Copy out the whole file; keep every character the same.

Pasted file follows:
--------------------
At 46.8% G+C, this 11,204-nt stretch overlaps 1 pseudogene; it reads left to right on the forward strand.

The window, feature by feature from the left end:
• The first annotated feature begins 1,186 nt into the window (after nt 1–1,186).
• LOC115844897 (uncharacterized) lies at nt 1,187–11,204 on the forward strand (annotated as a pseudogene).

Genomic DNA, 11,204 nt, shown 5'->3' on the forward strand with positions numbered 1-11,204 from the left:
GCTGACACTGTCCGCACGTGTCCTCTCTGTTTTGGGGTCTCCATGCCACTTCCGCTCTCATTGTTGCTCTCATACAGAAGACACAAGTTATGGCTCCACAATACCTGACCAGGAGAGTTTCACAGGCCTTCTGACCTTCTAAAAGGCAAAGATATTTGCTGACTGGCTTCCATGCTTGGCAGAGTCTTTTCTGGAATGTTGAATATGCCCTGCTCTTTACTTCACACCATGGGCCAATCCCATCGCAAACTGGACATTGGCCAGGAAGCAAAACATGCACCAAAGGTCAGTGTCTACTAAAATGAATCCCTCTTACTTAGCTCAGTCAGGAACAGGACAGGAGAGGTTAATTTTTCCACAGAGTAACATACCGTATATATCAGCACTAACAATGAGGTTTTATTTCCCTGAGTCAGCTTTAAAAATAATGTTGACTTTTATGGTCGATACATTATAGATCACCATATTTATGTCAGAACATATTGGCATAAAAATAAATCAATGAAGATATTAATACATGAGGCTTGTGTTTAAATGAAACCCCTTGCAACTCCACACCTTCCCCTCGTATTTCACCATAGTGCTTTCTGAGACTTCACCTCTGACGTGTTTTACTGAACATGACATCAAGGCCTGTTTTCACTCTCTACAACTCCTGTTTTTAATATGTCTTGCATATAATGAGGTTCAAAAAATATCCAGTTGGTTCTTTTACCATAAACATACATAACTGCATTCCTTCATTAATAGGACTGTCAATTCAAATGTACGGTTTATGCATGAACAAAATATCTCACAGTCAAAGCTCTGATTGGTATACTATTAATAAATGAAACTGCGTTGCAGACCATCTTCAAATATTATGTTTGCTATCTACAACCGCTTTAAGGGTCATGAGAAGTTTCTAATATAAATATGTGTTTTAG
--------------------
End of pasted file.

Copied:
At 46.8% G+C, this 11,204-nt stretch overlaps 1 pseudogene; it reads left to right on the forward strand.

The window, feature by feature from the left end:
• The first annotated feature begins 1,186 nt into the window (after nt 1–1,186).
• LOC115844897 (uncharacterized) lies at nt 1,187–11,204 on the forward strand (annotated as a pseudogene).

Genomic DNA, 11,204 nt, shown 5'->3' on the forward strand with positions numbered 1-11,204 from the left:
GCTGACACTGTCCGCACGTGTCCTCTCTGTTTTGGGGTCTCCATGCCACTTCCGCTCTCATTGTTGCTCTCATACAGAAGACACAAGTTATGGCTCCACAATACCTGACCAGGAGAGTTTCACAGGCCTTCTGACCTTCTAAAAGGCAAAGATATTTGCTGACTGGCTTCCATGCTTGGCAGAGTCTTTTCTGGAATGTTGAATATGCCCTGCTCTTTACTTCACACCATGGGCCAATCCCATCGCAAACTGGACATTGGCCAGGAAGCAAAACATGCACCAAAGGTCAGTGTCTACTAAAATGAATCCCTCTTACTTAGCTCAGTCAGGAACAGGACAGGAGAGGTTAATTTTTCCACAGAGTAACATACCGTATATATCAGCACTAACAATGAGGTTTTATTTCCCTGAGTCAGCTTTAAAAATAATGTTGACTTTTATGGTCGATACATTATAGATCACCATATTTATGTCAGAACATATTGGCATAAAAATAAATCAATGAAGATATTAATACATGAGGCTTGTGTTTAAATGAAACCCCTTGCAACTCCACACCTTCCCCTCGTATTTCACCATAGTGCTTTCTGAGACTTCACCTCTGACGTGTTTTACTGAACATGACATCAAGGCCTGTTTTCACTCTCTACAACTCCTGTTTTTAATATGTCTTGCATATAATGAGGTTCAAAAAATATCCAGTTGGTTCTTTTACCATAAACATACATAACTGCATTCCTTCATTAATAGGACTGTCAATTCAAATGTACGGTTTATGCATGAACAAAATATCTCACAGTCAAAGCTCTGATTGGTATACTATTAATAAATGAAACTGCGTTGCAGACCATCTTCAAATATTATGTTTGCTATCTACAACCGCTTTAAGGGTCATGAGAAGTTTCTAATATAAATATGTGTTTTAG